The international response to COVID-19 continues to develop and organisations are facing several potentially significant challenges to which they need to respond rapidly. There are many aspects to consider for employers of mobile workforces. Companies are forced to temporarily close sites, have employees work in their home offices, or bring employees back to Switzerland from critical regions.
This article describes some key considerations for employers from a Swiss immigration, social security, and individual income tax perspective.
Individual Tax (update 02.04.2020)
The filing deadline for Swiss individual income and wealth tax returns for 2019 has been extended in several cantons due to measurements imposed by the spread of COVID-19.
The current situation has also prompted the cantonal governments to grant various tax concessions to individuals. These tax concessions generally are relating to the adjustments of provisional tax invoices, waiver of interest on arrears, debt collection and reminders, and request for deferral or partial payment of final tax bills.
For the direct federal tax, the waiver of interest on arrears applies for the period from 1 March 2020 to 31 December 2020. However, as Switzerland is a federal country each cantonal authority determines implementation of the provisions at its own discretion. Therefore, actual practices, tax concessions, as well as specific set deadlines will continue to vary from canton to canton.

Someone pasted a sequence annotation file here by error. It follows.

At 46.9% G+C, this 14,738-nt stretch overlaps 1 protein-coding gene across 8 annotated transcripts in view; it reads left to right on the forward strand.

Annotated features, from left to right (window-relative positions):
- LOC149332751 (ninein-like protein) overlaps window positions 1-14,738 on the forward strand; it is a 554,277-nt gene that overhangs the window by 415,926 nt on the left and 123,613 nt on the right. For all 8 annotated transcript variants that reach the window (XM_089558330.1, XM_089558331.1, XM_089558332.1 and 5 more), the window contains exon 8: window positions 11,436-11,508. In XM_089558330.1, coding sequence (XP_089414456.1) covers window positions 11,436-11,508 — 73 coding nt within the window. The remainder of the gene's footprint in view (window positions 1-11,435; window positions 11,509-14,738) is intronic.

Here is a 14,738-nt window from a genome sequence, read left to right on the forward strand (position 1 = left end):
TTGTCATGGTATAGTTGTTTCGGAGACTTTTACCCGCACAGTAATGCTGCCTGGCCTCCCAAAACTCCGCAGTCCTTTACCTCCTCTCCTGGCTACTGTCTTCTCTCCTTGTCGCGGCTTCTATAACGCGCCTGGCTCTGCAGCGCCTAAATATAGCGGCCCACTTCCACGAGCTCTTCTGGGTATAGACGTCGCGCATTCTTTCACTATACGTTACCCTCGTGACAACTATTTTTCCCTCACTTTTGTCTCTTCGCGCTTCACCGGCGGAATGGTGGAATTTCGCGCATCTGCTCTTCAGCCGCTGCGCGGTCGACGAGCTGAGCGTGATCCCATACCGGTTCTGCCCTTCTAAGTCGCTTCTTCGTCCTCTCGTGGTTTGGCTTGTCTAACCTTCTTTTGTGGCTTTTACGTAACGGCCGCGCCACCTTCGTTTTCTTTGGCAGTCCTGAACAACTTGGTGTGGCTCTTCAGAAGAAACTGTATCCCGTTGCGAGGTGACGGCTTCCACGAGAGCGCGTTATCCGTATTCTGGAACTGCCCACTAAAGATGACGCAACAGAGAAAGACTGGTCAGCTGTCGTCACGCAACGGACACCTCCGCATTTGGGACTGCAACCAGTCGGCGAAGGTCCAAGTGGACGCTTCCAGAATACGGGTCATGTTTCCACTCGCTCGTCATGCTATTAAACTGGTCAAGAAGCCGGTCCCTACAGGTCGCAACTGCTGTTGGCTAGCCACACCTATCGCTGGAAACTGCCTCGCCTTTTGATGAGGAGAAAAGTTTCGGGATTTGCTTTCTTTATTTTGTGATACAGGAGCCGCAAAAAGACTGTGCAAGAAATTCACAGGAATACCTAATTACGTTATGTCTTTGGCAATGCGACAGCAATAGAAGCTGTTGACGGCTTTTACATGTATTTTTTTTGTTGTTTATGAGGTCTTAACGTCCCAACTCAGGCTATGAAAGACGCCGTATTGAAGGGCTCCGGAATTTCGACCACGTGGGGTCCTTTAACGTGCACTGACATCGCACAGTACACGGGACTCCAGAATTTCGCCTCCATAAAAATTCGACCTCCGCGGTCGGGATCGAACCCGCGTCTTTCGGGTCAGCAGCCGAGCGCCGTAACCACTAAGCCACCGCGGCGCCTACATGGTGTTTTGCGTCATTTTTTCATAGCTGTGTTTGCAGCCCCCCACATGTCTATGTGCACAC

The table below includes the various cantons who have extended their regular filing deadline for the 2019 individual income and wealth tax returns and a link to the cantonal sites describing implementation of additional specific measures. (n.b. The information on the individual cantonal sites may be in local language, so please contact your PwC Switzerland representative for any assistance.)
|Canton||Extended filing deadline||Link to cantonal website
To date no general extension has been announced by the following cantons: Neuchatel, Grisons, Thurgau, Obwalden, Glarus, Vaud, Appenzell-Innerrhoden.
Cross-border commuters: France - Switzerland
Switzerland has different cantonal regulations for French cross-border commuters. For the cantons of Basel-Landschaft, Basel-Stadt, Berne, Jura, Neuchâtel, Solothurn, Valais and Vaud, the double tax treaty states that French cross-border commuters are taxed exclusively in their country of residence (France). The cantons receive compensation amounting to 4.5% of the gross salary.
In principle, cross-border workers must return to France every day (genuine cross-border workers). However, each year, 45 overnight stays outside the country of residence are permitted due to a professional necessity.
The question now arises to what extent the home office ordered by COVID-19 counts as a non-return day. This would have meant for the persons concerned that the employer would have had to deduct withholding taxes if the 45 overnight limit had been exceeded. Only the working days not performed in Switzerland could have been excluded from the withholding tax base.